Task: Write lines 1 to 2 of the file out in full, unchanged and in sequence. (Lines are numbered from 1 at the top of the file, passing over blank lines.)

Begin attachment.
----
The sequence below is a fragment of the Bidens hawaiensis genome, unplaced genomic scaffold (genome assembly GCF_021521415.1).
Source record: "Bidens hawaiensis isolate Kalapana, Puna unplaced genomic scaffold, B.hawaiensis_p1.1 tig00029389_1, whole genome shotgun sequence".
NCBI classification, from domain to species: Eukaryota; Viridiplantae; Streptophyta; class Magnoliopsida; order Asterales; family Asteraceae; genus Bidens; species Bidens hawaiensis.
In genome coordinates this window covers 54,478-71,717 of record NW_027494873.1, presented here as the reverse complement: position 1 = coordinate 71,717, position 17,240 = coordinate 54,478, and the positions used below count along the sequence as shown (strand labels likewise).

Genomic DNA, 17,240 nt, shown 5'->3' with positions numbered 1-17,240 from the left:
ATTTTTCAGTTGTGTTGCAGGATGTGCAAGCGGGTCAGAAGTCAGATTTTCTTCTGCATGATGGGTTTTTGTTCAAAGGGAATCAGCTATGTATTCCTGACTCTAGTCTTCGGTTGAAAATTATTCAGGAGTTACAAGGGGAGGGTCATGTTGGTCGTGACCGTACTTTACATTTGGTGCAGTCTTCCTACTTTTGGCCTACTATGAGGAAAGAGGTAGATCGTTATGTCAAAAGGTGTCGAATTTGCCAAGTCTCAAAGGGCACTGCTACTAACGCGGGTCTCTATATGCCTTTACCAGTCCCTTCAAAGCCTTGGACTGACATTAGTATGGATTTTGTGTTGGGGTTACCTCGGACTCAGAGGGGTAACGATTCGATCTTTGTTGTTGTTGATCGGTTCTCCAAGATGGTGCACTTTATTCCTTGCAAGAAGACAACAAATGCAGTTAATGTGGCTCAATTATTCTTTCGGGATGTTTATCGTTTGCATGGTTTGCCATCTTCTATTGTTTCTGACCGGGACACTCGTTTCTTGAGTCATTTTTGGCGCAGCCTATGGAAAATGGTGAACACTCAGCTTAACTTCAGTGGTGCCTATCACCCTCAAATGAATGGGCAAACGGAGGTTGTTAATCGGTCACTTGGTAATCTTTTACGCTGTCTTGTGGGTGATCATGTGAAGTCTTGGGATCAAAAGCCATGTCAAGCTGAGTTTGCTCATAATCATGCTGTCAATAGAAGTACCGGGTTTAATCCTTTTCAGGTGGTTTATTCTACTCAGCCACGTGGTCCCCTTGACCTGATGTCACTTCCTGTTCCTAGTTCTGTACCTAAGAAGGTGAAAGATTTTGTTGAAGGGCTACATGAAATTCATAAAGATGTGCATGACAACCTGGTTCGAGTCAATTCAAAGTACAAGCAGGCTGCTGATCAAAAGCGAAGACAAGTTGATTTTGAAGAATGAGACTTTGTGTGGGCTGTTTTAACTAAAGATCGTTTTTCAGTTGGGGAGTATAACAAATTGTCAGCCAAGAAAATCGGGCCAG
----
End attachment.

The sequence below is a fragment of the Bidens hawaiensis genome, unplaced genomic scaffold (genome assembly GCF_021521415.1).
Source record: "Bidens hawaiensis isolate Kalapana, Puna unplaced genomic scaffold, B.hawaiensis_p1.1 tig00029389_1, whole genome shotgun sequence".